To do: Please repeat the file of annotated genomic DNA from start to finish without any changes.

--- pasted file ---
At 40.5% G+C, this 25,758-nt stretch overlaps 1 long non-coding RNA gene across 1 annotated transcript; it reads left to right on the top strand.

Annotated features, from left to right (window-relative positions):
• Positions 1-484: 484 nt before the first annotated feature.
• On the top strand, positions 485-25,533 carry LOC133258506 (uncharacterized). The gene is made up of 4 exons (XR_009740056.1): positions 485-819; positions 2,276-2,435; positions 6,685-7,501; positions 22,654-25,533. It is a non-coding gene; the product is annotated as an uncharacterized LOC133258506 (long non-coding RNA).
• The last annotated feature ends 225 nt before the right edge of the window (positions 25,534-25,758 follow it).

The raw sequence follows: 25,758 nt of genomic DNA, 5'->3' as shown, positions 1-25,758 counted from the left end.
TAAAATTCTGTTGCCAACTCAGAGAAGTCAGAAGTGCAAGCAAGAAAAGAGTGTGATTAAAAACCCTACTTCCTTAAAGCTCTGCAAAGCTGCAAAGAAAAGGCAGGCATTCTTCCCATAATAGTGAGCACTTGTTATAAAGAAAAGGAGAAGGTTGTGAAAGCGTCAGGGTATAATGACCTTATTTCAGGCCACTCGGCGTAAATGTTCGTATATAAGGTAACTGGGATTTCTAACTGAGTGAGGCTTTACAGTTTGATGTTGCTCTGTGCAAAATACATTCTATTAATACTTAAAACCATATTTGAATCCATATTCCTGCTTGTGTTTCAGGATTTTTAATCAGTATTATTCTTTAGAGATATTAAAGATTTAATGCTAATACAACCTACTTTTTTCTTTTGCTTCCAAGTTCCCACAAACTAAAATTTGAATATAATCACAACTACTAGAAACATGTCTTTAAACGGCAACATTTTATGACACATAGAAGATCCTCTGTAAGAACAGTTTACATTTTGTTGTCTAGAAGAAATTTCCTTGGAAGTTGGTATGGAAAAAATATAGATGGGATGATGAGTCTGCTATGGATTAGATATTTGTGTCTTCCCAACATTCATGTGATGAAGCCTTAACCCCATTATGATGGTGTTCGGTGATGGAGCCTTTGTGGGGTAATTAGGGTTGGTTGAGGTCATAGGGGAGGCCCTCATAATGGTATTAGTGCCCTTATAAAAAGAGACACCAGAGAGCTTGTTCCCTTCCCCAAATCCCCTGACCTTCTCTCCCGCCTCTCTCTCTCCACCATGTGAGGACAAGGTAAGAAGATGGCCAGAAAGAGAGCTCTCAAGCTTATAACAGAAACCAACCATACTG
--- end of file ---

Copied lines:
At 40.5% G+C, this 25,758-nt stretch overlaps 1 long non-coding RNA gene across 1 annotated transcript; it reads left to right on the top strand.

Annotated features, from left to right (window-relative positions):
• Positions 1-484: 484 nt before the first annotated feature.
• On the top strand, positions 485-25,533 carry LOC133258506 (uncharacterized). The gene is made up of 4 exons (XR_009740056.1): positions 485-819; positions 2,276-2,435; positions 6,685-7,501; positions 22,654-25,533. It is a non-coding gene; the product is annotated as an uncharacterized LOC133258506 (long non-coding RNA).
• The last annotated feature ends 225 nt before the right edge of the window (positions 25,534-25,758 follow it).

The raw sequence follows: 25,758 nt of genomic DNA, 5'->3' as shown, positions 1-25,758 counted from the left end.
TAAAATTCTGTTGCCAACTCAGAGAAGTCAGAAGTGCAAGCAAGAAAAGAGTGTGATTAAAAACCCTACTTCCTTAAAGCTCTGCAAAGCTGCAAAGAAAAGGCAGGCATTCTTCCCATAATAGTGAGCACTTGTTATAAAGAAAAGGAGAAGGTTGTGAAAGCGTCAGGGTATAATGACCTTATTTCAGGCCACTCGGCGTAAATGTTCGTATATAAGGTAACTGGGATTTCTAACTGAGTGAGGCTTTACAGTTTGATGTTGCTCTGTGCAAAATACATTCTATTAATACTTAAAACCATATTTGAATCCATATTCCTGCTTGTGTTTCAGGATTTTTAATCAGTATTATTCTTTAGAGATATTAAAGATTTAATGCTAATACAACCTACTTTTTTCTTTTGCTTCCAAGTTCCCACAAACTAAAATTTGAATATAATCACAACTACTAGAAACATGTCTTTAAACGGCAACATTTTATGACACATAGAAGATCCTCTGTAAGAACAGTTTACATTTTGTTGTCTAGAAGAAATTTCCTTGGAAGTTGGTATGGAAAAAATATAGATGGGATGATGAGTCTGCTATGGATTAGATATTTGTGTCTTCCCAACATTCATGTGATGAAGCCTTAACCCCATTATGATGGTGTTCGGTGATGGAGCCTTTGTGGGGTAATTAGGGTTGGTTGAGGTCATAGGGGAGGCCCTCATAATGGTATTAGTGCCCTTATAAAAAGAGACACCAGAGAGCTTGTTCCCTTCCCCAAATCCCCTGACCTTCTCTCCCGCCTCTCTCTCTCCACCATGTGAGGACAAGGTAAGAAGATGGCCAGAAAGAGAGCTCTCAAGCTTATAACAGAAACCAACCATACTG